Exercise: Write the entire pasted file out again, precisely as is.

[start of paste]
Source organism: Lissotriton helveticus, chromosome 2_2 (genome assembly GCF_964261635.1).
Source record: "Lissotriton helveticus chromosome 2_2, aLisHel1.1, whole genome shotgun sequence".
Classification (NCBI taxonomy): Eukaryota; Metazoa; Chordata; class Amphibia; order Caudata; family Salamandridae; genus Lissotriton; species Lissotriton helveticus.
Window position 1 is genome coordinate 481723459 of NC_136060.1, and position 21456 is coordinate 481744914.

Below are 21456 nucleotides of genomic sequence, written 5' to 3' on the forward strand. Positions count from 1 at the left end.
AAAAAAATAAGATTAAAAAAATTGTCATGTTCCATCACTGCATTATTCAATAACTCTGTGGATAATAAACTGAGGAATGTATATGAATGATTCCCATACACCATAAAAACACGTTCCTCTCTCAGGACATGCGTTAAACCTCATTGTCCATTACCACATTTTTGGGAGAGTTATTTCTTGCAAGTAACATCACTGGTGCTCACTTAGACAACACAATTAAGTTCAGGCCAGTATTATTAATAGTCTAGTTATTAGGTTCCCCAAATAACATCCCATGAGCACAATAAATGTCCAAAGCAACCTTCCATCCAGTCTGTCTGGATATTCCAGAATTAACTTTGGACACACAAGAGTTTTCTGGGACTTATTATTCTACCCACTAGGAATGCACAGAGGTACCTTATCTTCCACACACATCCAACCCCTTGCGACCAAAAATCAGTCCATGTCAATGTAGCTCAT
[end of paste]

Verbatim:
Source organism: Lissotriton helveticus, chromosome 2_2 (genome assembly GCF_964261635.1).
Source record: "Lissotriton helveticus chromosome 2_2, aLisHel1.1, whole genome shotgun sequence".
Classification (NCBI taxonomy): Eukaryota; Metazoa; Chordata; class Amphibia; order Caudata; family Salamandridae; genus Lissotriton; species Lissotriton helveticus.
Window position 1 is genome coordinate 481723459 of NC_136060.1, and position 21456 is coordinate 481744914.

Below are 21456 nucleotides of genomic sequence, written 5' to 3' on the forward strand. Positions count from 1 at the left end.
AAAAAAATAAGATTAAAAAAATTGTCATGTTCCATCACTGCATTATTCAATAACTCTGTGGATAATAAACTGAGGAATGTATATGAATGATTCCCATACACCATAAAAACACGTTCCTCTCTCAGGACATGCGTTAAACCTCATTGTCCATTACCACATTTTTGGGAGAGTTATTTCTTGCAAGTAACATCACTGGTGCTCACTTAGACAACACAATTAAGTTCAGGCCAGTATTATTAATAGTCTAGTTATTAGGTTCCCCAAATAACATCCCATGAGCACAATAAATGTCCAAAGCAACCTTCCATCCAGTCTGTCTGGATATTCCAGAATTAACTTTGGACACACAAGAGTTTTCTGGGACTTATTATTCTACCCACTAGGAATGCACAGAGGTACCTTATCTTCCACACACATCCAACCCCTTGCGACCAAAAATCAGTCCATGTCAATGTAGCTCAT